Newly qualified and registered nurses wanted to create resources for job applicants!

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    I'm currently in the process of creating a series of resources for nurses applying for their first post as a qualified nurse. As part of this, it would be really useful to have short testimonials from nurses in posts to raise awareness of different areas applicants might like to consider when looking at jobs. These will be posted on the TSR wiki.

    Please comment here or send me a PM if you would be willing to write a small summary (around 300-500 words, or more if you'd like!) about how you became interested in your area of nursing, why you have chosen that position, the process of applying, and any other info you think people might find interesting/useful about your experiences. You don't need to have been in your post for a long time to contribute.

    If that's something you would like to be involved in then I'd really appreciate it, and it would mean you have contributed to a really useful resource that will be hopefully used by lots of applicants.

    There is no pressure to do this immediately, but it would be great if you could let me know if you intend to write something
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    (Original post by Charlotte49)
    I'm currently in the process of creating a series of resources for nurses applying for their first post as a qualified nurse. As part of this, it would be really useful to have short testimonials from nurses in posts to raise awareness of different areas applicants might like to consider when looking at jobs. These will be posted on the TSR wiki.

    Please comment here or send me a PM if you would be willing to write a small summary (around 300-500 words, or more if you'd like!) about how you became interested in your area of nursing, why you have chosen that position, the process of applying, and any other info you think people might find interesting/useful about your experiences. You don't need to have been in your post for a long time to contribute.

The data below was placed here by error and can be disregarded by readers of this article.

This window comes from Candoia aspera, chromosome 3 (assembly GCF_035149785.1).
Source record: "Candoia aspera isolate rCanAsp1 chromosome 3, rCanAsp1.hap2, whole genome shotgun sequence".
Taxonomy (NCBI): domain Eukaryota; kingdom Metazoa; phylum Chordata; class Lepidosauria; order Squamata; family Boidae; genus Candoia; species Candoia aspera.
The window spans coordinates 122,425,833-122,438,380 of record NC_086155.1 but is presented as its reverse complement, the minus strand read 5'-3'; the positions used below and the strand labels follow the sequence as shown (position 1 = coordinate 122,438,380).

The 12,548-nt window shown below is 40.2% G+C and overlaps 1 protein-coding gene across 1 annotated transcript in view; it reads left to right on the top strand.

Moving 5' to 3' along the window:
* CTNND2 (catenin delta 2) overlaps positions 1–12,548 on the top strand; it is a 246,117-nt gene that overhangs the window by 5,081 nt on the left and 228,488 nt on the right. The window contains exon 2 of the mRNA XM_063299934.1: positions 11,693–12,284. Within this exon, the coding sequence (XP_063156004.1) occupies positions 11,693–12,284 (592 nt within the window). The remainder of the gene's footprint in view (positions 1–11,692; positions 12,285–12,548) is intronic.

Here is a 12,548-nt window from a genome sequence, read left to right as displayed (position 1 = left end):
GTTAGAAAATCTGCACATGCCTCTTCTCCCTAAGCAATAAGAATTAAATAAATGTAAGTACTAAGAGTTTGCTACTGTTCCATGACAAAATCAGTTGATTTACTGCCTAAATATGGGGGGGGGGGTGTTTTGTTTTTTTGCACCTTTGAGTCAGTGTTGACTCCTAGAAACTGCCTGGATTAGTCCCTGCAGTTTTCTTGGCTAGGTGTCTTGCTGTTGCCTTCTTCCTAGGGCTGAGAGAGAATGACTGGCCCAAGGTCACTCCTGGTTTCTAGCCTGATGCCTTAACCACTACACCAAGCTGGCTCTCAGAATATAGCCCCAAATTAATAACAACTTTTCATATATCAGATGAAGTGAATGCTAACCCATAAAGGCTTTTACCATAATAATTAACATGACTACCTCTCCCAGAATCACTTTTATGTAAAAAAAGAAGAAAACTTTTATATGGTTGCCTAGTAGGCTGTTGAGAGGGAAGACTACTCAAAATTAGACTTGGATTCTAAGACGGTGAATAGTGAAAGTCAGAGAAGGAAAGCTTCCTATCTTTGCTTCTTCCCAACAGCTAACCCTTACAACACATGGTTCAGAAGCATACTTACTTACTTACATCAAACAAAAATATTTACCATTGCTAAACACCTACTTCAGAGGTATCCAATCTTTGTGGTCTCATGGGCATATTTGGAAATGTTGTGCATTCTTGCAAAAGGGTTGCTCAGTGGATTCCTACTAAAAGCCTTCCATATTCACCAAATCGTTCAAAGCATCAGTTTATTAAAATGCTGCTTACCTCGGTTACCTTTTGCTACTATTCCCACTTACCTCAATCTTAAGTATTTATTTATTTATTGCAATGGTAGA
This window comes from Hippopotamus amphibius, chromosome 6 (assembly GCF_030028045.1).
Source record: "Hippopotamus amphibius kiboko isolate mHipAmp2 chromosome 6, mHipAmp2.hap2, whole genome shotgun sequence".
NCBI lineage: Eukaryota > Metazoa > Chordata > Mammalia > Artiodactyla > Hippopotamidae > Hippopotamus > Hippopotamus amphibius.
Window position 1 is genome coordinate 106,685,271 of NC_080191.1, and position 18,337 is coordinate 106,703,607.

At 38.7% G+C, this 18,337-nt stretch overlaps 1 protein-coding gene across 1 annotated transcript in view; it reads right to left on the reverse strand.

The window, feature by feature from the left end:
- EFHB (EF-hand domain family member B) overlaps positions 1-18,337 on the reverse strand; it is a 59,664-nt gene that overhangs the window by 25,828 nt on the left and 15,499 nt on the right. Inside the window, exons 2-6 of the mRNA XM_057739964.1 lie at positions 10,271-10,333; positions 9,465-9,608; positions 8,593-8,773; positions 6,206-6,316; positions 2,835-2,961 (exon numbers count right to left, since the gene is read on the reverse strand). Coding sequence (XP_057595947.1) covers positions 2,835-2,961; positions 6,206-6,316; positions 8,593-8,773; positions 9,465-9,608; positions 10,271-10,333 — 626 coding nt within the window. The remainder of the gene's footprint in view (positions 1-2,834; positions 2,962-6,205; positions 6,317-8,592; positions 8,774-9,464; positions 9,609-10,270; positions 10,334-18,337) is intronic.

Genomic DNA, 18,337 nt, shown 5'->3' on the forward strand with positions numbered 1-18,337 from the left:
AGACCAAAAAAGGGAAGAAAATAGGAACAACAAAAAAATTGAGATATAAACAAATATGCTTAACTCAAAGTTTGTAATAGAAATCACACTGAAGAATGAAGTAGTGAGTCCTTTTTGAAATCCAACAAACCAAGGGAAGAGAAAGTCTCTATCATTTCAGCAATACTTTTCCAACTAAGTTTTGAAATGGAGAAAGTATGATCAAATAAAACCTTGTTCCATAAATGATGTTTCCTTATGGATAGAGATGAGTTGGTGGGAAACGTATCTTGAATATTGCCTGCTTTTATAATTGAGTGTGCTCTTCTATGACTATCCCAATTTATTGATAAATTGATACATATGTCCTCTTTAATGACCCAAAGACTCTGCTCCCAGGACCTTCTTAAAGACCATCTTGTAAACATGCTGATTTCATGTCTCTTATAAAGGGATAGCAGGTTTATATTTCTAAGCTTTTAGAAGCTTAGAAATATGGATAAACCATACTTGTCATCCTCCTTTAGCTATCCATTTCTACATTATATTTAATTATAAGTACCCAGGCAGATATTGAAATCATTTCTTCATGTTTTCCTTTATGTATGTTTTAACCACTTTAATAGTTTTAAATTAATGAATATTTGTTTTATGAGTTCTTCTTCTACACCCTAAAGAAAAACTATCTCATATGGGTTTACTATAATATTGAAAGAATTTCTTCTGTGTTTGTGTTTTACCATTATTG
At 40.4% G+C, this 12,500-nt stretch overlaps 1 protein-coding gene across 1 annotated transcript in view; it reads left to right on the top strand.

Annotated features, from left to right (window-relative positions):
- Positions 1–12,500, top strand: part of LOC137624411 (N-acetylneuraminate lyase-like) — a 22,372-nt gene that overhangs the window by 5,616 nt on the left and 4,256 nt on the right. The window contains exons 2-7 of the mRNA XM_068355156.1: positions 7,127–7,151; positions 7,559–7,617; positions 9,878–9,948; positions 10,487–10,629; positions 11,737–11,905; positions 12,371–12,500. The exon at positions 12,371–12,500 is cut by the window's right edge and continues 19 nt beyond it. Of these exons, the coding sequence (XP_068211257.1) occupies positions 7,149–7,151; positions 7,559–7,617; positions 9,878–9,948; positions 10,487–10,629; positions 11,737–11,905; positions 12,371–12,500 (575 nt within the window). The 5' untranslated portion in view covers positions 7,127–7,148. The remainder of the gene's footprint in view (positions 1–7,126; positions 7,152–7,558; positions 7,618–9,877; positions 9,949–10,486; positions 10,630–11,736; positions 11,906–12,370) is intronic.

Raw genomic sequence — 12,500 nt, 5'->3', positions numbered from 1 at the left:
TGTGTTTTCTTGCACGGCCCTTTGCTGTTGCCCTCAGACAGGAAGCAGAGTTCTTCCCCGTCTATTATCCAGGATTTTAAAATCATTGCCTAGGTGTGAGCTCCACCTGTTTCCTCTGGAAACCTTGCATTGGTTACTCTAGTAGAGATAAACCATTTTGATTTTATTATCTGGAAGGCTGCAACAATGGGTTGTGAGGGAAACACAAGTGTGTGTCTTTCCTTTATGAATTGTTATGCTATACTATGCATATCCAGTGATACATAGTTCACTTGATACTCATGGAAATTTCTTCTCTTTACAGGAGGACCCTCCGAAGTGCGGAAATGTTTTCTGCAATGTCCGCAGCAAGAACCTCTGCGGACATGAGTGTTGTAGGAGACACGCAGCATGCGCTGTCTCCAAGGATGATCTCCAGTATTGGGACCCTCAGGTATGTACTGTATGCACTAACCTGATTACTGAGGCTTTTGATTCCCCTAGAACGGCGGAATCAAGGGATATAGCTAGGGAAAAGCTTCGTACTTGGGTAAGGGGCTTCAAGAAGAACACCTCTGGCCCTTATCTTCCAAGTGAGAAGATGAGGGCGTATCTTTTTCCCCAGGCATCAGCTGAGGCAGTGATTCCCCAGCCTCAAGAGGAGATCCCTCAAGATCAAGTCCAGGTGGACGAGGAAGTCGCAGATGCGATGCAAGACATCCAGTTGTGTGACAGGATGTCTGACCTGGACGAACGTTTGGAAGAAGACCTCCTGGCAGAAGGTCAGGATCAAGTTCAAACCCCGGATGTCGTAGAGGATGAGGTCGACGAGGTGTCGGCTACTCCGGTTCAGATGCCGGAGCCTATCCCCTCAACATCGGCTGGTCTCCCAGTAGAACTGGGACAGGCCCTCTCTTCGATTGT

If that's something you would like to be involved in then I'd really appreciate it, and it would mean you have contributed to a really useful resource that will be hopefully used by lots of applicants.

    There is no pressure to do this immediately, but it would be great if you could let me know if you intend to write something
    Perhaps not quite what you're after but I thought I would talk about a couple of areas i worked and try to big them up.
    My route in to them was a little unorthodox so I won't go in to that too much. But what I would say, is that job applications are now very much points based. Download the person specification and find the desirable and essential skills section. Tailor your statement to hit as many points on these lists as possible. If you don't have something like mentorship, talk about how keen you are to work with students and how you would aim to complete this as soon as you were able.

    Acute stroke
    I must admit that this was not my first choice of job and I ended up in it because of certain circumstances, but I soon grew to enjoy it immensely.